Hand, The (1981)

Author: Brett Gallman
Submitted by: Brett Gallman   Date : 2012-07-04 06:54

Written by: Oliver Stone (screenplay), Marc Brandell (novel)
Directed by: Oliver Stone
Starring: Michael Caine, Andrea Marcovicci and Annie McEnroe

Reviewed by: Brett Gallman

ď I'm kind of old-fashioned. I like to make it in bed, okay?"

When the definitive book is written on Oliver Stone, his legacy will be inexorably chained to his ambitious films that serve as snapshots of pivotal figures and moments in history. So many of his films are either directly concerned with towering monoliths like J.F.K., Jim Morrison, Nixon or those smaller individuals caught in the shadows of Vietnam, El Salvador, or even Wall Street. Many of his films thrive on a sense of momentousness that make his characters ciphers for something bigger surrounding them; however, before fully committing himself to this, he actually made two films diametrically opposed to this approach in Seizure and The Hand. Both are intimate films centered around two artistsí psychotic breakdowns, a subject that might have appealed to a director attempting to find his voice and success.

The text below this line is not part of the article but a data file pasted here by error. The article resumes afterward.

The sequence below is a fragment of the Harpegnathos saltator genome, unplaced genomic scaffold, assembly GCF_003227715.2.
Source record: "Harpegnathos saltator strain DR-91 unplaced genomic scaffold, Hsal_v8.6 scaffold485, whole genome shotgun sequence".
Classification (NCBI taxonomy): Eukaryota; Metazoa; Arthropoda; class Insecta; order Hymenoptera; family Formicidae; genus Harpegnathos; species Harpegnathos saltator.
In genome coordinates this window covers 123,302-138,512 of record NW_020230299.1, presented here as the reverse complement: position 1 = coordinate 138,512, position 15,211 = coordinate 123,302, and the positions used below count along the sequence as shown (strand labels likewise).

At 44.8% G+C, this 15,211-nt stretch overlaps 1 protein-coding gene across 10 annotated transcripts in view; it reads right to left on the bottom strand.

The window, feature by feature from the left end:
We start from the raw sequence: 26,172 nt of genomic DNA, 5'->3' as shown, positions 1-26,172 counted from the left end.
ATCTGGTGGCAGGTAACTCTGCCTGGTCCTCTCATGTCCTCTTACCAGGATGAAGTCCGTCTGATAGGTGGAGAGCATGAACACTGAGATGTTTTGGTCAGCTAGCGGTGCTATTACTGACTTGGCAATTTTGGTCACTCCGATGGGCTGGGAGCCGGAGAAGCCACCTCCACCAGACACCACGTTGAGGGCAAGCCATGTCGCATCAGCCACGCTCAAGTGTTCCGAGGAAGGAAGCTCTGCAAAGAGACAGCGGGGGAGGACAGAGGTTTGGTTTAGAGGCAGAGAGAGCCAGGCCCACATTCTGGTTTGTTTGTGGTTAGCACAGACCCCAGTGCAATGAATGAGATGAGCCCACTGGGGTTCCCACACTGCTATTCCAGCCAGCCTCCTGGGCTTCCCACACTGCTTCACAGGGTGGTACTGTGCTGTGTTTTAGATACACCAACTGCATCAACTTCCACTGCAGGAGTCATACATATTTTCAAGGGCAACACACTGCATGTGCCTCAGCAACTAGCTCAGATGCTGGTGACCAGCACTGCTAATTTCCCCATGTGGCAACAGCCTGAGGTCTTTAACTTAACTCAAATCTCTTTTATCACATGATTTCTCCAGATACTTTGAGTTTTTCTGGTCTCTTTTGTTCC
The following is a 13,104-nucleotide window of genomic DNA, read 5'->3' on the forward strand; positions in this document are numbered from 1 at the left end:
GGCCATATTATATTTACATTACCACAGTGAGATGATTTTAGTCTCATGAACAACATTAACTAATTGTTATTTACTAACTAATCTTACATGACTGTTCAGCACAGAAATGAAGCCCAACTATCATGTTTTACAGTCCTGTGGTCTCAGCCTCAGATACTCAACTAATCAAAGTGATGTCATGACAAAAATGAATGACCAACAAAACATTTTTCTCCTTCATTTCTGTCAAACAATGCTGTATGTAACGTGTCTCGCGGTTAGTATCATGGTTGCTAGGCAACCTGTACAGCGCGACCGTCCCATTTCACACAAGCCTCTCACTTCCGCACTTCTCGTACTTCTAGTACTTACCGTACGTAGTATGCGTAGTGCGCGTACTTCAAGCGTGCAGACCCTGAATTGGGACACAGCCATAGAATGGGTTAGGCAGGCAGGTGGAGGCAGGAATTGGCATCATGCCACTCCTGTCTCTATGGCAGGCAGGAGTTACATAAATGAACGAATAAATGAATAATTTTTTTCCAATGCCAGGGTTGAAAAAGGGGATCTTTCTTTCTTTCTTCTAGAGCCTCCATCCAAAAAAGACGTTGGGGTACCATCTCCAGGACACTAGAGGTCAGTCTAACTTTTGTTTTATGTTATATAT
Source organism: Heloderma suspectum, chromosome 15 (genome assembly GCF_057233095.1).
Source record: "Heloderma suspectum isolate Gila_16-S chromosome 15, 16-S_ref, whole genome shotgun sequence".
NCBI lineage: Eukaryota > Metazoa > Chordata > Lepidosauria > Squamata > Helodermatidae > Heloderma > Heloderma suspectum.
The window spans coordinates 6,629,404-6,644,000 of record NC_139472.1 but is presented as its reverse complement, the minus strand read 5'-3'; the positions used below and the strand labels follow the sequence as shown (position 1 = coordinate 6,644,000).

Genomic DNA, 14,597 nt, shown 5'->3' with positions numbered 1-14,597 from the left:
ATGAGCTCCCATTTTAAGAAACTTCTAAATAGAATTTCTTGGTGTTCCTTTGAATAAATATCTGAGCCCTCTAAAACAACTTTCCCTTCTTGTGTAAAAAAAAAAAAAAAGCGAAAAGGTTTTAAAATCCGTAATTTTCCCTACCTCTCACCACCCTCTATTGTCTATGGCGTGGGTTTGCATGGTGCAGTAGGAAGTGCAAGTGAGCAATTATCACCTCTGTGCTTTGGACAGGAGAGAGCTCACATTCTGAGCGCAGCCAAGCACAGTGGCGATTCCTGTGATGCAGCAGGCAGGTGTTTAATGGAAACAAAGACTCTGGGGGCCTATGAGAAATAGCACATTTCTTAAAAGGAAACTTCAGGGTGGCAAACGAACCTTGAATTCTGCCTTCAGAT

By the time The Hand went into production, Stone had won an Academy Award for Midnight Express, a fact that probably brought a lot of gravitas for what is essentially the stuff of pulp: comic book artist Jon Lansdale (Michael Caine) is the creator of the enormously popular Mandro character and has a stable home life with his wife (Andrea Marcovicci) and daughter (Mara Hobel). Cracks begin to form, however, when Anne grows bored of being shuttered up in Vermont and wants to strike out for New York City, where she can hang out with some New Age yuppies or whatnot. At any rate, Jon and Anne discuss all of this during a car trip but are interrupted when an accident results in the loss of Jonís drawing hand, which sends him on a direct path towards self-destruction. Giving him a hand along the way is hisÖer, severed hand that now has a mind of his own and even follows him across the country when he moves to California to take a teaching gig.

Clearly out the Orlac and Beast With Five Fingers mode, The Hand is just as silly as the fictional comics drawn up by its protagonist, but Stone mostly plays it as a straighter-than-straight schizoid thriller that examines psychological breakdowns more so than the visceral fallout. Stoneís hard-boiled cynicism pumps through the film, as thereís a palatable sense of frustration and even a little bit of contempt in this Shining-lite tale that sees a fairly affable guy slowly lose his shit, both literally and figuratively. Its central concept posits an interesting disconnect between the psychological and the physical, as Jonís impulsive thoughts are carried out independently by his severed appendage. For some reason, the film seemingly attempts to blur the lines and cast doubt by having Jon conveniently blackout whenever his hand strangles the life out of someone, but thereís little doubt that this is reality (the hand even gets its own POV shots!).